He took a look at her bare legs, then pushed his sunglasses up the long straight bridge of his nose. “What year is your car?”
“That explains why you don’t know the license plate number.”
“I am not a total moron.”
He mashed his very handsome lips together and snorted. “Testy, aren’t you?”
“I give what I get.” She folded her arms. He might be a real dish but that did not mean he could be a prick and insult her.
She saw his eyes slide to one side. His gaze lingered on her thighs and she could have sworn in the fire, her skin burned right off.
He cleared his throat and squinted at the road. “You didn’t see them get in the car?”
“Sad to say, no. I went to the ladies room, took a while, bought my water and pretzels and never looked outside. I mean, who steals a Honda in broad daylight on a country road?”
“They robbed a jewelry store in Boerne.”
“Well, they robbed me too.” She pouted. “They’ve got my laptop. My clothes. Good thing I put my flash drive with all my research and draft of the book in my purse.”
“Don’t worry.” He squeezed her hand so hard that she marveled he hadn’t crushed her bones. “We’ll get ‘em.”
As he skidded around a curve at an alarming speed, Willow shut one eye and braced herself, slapping a hand to the dash. Still, the seat was cool, slick leather and she slid against him, thigh to thigh.
Another middle finger exclamation seemed like a really bad idea, especially since he had sympathized with her losses.
As they whizzed along the country road, she mused, “You must go through a lot of tires in a year.”
He snorted and hit the gas pedal. “Every six months, I order a new set.”
“And do you always get your man?”
“Good.” She relaxed into her seat as she saw they were now sailing on a straightaway. But one look at his speedometer told her that he could hit ninety soon and she swallowed her screech of fear. The car would only plane. Geez, something to write about, if she ever tried to pen a cops and robbers shoot ‘em up.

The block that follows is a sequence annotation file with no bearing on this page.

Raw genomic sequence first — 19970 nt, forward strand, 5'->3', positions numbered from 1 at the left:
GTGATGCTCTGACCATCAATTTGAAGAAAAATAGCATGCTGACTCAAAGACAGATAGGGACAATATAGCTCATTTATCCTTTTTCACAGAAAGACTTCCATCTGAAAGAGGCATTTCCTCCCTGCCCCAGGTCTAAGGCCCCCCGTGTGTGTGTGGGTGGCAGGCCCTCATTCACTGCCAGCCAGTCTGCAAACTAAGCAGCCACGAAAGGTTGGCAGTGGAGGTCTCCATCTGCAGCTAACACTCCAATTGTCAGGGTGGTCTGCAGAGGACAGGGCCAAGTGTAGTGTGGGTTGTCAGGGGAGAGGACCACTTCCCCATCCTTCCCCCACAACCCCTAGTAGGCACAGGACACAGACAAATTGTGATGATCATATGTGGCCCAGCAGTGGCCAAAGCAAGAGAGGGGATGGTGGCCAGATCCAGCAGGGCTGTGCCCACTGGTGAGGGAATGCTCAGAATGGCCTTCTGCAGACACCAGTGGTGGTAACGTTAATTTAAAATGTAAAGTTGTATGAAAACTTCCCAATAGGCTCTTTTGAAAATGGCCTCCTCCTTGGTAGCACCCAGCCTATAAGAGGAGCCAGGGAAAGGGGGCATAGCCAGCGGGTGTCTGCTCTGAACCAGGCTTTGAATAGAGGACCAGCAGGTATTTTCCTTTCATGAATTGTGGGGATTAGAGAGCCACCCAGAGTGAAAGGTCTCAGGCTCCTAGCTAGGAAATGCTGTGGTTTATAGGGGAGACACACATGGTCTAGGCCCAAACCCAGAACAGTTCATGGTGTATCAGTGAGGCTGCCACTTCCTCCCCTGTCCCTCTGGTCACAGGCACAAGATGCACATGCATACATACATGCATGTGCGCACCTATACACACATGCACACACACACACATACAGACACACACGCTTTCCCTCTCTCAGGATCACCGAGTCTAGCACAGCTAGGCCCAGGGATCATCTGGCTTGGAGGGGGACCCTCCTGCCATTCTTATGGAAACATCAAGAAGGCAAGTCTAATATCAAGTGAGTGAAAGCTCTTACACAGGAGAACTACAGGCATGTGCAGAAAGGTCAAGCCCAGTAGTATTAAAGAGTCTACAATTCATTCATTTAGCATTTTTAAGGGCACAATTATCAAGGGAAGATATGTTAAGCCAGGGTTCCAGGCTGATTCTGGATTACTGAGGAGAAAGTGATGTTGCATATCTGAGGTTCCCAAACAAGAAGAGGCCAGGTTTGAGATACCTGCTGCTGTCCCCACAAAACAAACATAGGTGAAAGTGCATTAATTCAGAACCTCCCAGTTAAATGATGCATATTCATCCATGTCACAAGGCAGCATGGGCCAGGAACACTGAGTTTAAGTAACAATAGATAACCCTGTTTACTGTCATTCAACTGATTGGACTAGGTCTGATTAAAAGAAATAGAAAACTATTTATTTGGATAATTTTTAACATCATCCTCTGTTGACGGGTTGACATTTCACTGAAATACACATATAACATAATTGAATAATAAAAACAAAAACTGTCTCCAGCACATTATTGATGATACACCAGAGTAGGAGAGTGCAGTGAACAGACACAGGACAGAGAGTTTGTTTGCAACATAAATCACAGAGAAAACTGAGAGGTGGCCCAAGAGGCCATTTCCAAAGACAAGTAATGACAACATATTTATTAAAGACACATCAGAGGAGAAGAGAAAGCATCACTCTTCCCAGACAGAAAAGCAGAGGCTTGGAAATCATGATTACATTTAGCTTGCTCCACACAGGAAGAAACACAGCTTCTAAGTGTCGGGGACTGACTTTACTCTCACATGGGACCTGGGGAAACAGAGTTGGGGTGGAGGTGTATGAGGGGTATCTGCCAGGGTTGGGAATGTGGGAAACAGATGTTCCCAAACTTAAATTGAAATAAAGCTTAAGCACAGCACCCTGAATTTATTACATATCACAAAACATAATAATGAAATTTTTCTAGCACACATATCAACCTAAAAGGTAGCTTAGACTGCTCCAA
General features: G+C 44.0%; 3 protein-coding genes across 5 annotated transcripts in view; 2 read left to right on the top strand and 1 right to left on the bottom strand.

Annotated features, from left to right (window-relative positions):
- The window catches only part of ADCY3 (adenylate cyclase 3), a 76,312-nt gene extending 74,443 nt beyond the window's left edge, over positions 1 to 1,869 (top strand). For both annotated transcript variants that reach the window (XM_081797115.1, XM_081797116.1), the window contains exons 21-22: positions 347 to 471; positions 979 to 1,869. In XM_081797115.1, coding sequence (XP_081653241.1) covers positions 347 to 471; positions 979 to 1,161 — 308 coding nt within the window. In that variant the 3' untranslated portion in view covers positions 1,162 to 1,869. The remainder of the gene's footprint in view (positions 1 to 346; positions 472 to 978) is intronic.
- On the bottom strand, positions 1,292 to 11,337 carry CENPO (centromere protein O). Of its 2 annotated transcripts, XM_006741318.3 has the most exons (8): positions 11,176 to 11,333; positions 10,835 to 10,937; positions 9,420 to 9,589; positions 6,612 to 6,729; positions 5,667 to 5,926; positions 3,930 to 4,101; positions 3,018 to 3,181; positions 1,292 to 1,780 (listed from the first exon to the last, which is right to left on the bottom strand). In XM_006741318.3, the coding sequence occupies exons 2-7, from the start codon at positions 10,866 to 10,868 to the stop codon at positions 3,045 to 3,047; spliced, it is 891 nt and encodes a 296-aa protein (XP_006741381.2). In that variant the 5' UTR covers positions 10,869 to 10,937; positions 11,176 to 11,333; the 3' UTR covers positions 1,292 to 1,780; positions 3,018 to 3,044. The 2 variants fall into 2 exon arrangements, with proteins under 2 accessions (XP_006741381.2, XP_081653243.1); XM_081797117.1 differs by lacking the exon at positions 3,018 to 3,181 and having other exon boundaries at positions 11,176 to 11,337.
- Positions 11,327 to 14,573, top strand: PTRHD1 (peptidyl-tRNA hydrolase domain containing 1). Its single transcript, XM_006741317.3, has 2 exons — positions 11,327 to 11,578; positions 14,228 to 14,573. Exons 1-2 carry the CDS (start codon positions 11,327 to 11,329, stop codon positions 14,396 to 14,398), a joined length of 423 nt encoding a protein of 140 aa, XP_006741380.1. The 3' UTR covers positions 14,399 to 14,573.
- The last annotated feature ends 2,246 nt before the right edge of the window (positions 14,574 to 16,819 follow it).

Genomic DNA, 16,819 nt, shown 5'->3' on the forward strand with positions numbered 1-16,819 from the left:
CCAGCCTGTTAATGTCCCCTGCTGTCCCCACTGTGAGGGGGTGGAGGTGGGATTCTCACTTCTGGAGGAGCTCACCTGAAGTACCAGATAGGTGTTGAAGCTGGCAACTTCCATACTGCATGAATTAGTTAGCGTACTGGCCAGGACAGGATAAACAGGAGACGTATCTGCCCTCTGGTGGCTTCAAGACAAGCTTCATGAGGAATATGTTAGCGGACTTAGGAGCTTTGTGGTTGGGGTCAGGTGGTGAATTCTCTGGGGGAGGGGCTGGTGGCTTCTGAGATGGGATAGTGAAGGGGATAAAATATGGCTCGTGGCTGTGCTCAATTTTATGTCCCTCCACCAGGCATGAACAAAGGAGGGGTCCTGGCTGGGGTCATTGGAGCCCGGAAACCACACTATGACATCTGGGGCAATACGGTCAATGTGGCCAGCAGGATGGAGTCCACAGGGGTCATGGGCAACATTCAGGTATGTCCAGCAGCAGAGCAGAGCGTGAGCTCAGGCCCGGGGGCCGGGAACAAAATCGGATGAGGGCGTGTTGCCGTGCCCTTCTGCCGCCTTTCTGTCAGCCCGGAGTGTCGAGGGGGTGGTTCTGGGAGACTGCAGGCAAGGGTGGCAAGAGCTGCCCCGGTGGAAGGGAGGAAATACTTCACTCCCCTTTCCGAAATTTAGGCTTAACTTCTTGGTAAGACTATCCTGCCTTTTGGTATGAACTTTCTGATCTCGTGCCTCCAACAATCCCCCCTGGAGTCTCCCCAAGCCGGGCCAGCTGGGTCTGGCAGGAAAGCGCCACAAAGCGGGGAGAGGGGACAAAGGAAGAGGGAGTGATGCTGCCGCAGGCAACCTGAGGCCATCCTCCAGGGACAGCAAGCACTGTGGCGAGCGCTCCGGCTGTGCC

“I hear you’ve come to Bravado to do research on your great grandfather.”
“I have,” she said, her heart in her throat as they passed a slowpoke doing seventy or so.
“The MacRaes and Turners are really eager to meet you.”
“Case Turner and the three MacRae men always wanted to know what happened to Blade. The whole family did in fact.”
“My great grandfather had left Bravado as a young man and from what we know he never returned here. I want to know why.” She smiled at him and when he glanced at her only for a second, she could have sworn he focused only on her lips. Before she could enjoy it for the caress it was, he looked away, then whizzed past two other cars.
He squinted at the road. “For that, you need to learn what happened to his mother.”
He squinted at the road. “For that, you need to learn what happened to his mother.”
“I do.” She saw a truck approaching in the other lane and prayed the sheriff got over to his own side pronto.
“Fancy Turner left the Comanche tribe about a year after the chief Bull Elk captured her.”
“I want to know how she managed that.”
“We have the facts. Loosen up, there, kiddo. Your fingers will fall off if you clutch the seat any tighter.”
“Yeah, well, lemme just say I don’t trust your driving.” She scrunched her whole face up at the car barreling toward them as it attempted to pass another truck. “Blowing that horn doesn’t help.”
“He needs to get out of my way. Relax. I’m good at my job.”
“It’s not your job that takes my breath away.” Truer words had never left her lips.
What’s an East Coast gal to do to if she lives deep in the heart of Texas, travels often everywhere, and adores Paris, Florence, London, Tokyo and all points east and west?
She becomes an author who can write about those romantic places. With a passion for cowboys, spies, rakes, knights in shining armor and their gutsy women, Cerise DeLand is an author who adores an alpha male with a tender heart and a need for a smoldering erotic love affair with the right woman!
Cerise is a Top 20 Best Selling author on Amazon with more than three dozen works published in erotic romance, and she is the award-winning author of mystery, mainstream and romance with St. Martin’s Press, Pocket Books and Kensington. Her books are on numerous book clubs, including Featured Selections of The Mystery Guild, Doubleday and Rhapsody. And when she isn’t dreaming up fiction or traveling? Cerise is a fabulous cook and an avid history buff.
Busy lady. Happy writer.